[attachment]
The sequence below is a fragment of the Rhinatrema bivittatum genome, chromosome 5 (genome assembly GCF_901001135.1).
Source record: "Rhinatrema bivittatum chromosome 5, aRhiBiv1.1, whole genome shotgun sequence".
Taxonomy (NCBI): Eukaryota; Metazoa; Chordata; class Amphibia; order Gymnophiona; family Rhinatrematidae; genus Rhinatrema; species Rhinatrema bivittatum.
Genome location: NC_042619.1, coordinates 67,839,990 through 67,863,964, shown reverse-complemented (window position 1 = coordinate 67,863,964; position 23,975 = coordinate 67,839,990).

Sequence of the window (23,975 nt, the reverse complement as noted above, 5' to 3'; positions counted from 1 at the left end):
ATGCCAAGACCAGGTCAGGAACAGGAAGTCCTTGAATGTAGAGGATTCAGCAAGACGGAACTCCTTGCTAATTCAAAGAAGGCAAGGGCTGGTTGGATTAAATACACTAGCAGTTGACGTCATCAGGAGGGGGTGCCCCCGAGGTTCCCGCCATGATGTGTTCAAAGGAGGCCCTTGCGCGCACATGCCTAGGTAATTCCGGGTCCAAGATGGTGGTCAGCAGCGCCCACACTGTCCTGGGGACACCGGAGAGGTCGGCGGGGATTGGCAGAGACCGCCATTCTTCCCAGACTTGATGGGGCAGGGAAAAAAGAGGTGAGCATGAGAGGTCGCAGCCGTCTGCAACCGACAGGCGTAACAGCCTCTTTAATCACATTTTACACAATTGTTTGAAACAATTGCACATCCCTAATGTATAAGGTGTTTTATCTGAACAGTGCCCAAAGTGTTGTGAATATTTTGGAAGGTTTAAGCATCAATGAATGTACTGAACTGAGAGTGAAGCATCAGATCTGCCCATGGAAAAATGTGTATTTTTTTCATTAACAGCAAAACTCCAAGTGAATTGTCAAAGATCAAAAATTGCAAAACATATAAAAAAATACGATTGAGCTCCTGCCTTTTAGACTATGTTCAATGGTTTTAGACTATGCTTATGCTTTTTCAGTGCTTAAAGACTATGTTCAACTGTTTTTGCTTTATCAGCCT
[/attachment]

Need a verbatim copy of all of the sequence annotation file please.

The sequence below is a fragment of the Rhinatrema bivittatum genome, chromosome 5 (genome assembly GCF_901001135.1).
Source record: "Rhinatrema bivittatum chromosome 5, aRhiBiv1.1, whole genome shotgun sequence".
Taxonomy (NCBI): Eukaryota; Metazoa; Chordata; class Amphibia; order Gymnophiona; family Rhinatrematidae; genus Rhinatrema; species Rhinatrema bivittatum.
Genome location: NC_042619.1, coordinates 67,839,990 through 67,863,964, shown reverse-complemented (window position 1 = coordinate 67,863,964; position 23,975 = coordinate 67,839,990).

Sequence of the window (23,975 nt, the reverse complement as noted above, 5' to 3'; positions counted from 1 at the left end):
ATGCCAAGACCAGGTCAGGAACAGGAAGTCCTTGAATGTAGAGGATTCAGCAAGACGGAACTCCTTGCTAATTCAAAGAAGGCAAGGGCTGGTTGGATTAAATACACTAGCAGTTGACGTCATCAGGAGGGGGTGCCCCCGAGGTTCCCGCCATGATGTGTTCAAAGGAGGCCCTTGCGCGCACATGCCTAGGTAATTCCGGGTCCAAGATGGTGGTCAGCAGCGCCCACACTGTCCTGGGGACACCGGAGAGGTCGGCGGGGATTGGCAGAGACCGCCATTCTTCCCAGACTTGATGGGGCAGGGAAAAAAGAGGTGAGCATGAGAGGTCGCAGCCGTCTGCAACCGACAGGCGTAACAGCCTCTTTAATCACATTTTACACAATTGTTTGAAACAATTGCACATCCCTAATGTATAAGGTGTTTTATCTGAACAGTGCCCAAAGTGTTGTGAATATTTTGGAAGGTTTAAGCATCAATGAATGTACTGAACTGAGAGTGAAGCATCAGATCTGCCCATGGAAAAATGTGTATTTTTTTCATTAACAGCAAAACTCCAAGTGAATTGTCAAAGATCAAAAATTGCAAAACATATAAAAAAATACGATTGAGCTCCTGCCTTTTAGACTATGTTCAATGGTTTTAGACTATGCTTATGCTTTTTCAGTGCTTAAAGACTATGTTCAACTGTTTTTGCTTTATCAGCCT